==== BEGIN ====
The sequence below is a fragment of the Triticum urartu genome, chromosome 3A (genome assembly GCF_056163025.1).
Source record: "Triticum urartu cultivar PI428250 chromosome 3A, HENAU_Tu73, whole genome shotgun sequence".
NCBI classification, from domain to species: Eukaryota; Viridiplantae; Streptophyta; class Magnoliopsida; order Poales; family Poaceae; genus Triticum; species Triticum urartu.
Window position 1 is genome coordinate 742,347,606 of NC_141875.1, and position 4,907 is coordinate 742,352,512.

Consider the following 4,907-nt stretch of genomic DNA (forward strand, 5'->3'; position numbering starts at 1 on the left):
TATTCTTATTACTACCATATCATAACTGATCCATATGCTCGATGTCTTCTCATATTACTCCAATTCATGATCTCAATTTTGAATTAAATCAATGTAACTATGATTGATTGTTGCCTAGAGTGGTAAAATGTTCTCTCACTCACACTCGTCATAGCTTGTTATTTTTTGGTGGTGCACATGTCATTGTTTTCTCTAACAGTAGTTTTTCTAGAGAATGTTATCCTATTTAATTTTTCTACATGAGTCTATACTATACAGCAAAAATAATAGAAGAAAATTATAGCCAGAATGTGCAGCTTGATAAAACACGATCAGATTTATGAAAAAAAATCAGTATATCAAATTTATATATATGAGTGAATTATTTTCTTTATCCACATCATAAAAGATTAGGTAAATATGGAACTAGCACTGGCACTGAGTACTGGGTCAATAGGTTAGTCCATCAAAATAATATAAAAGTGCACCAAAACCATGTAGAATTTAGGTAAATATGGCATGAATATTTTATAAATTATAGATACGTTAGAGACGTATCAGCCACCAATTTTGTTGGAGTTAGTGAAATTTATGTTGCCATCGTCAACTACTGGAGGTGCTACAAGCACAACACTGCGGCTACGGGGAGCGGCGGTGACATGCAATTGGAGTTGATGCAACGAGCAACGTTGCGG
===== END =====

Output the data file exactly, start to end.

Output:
The sequence below is a fragment of the Triticum urartu genome, chromosome 3A (genome assembly GCF_056163025.1).
Source record: "Triticum urartu cultivar PI428250 chromosome 3A, HENAU_Tu73, whole genome shotgun sequence".
NCBI classification, from domain to species: Eukaryota; Viridiplantae; Streptophyta; class Magnoliopsida; order Poales; family Poaceae; genus Triticum; species Triticum urartu.
Window position 1 is genome coordinate 742,347,606 of NC_141875.1, and position 4,907 is coordinate 742,352,512.

Consider the following 4,907-nt stretch of genomic DNA (forward strand, 5'->3'; position numbering starts at 1 on the left):
TATTCTTATTACTACCATATCATAACTGATCCATATGCTCGATGTCTTCTCATATTACTCCAATTCATGATCTCAATTTTGAATTAAATCAATGTAACTATGATTGATTGTTGCCTAGAGTGGTAAAATGTTCTCTCACTCACACTCGTCATAGCTTGTTATTTTTTGGTGGTGCACATGTCATTGTTTTCTCTAACAGTAGTTTTTCTAGAGAATGTTATCCTATTTAATTTTTCTACATGAGTCTATACTATACAGCAAAAATAATAGAAGAAAATTATAGCCAGAATGTGCAGCTTGATAAAACACGATCAGATTTATGAAAAAAAATCAGTATATCAAATTTATATATATGAGTGAATTATTTTCTTTATCCACATCATAAAAGATTAGGTAAATATGGAACTAGCACTGGCACTGAGTACTGGGTCAATAGGTTAGTCCATCAAAATAATATAAAAGTGCACCAAAACCATGTAGAATTTAGGTAAATATGGCATGAATATTTTATAAATTATAGATACGTTAGAGACGTATCAGCCACCAATTTTGTTGGAGTTAGTGAAATTTATGTTGCCATCGTCAACTACTGGAGGTGCTACAAGCACAACACTGCGGCTACGGGGAGCGGCGGTGACATGCAATTGGAGTTGATGCAACGAGCAACGTTGCGG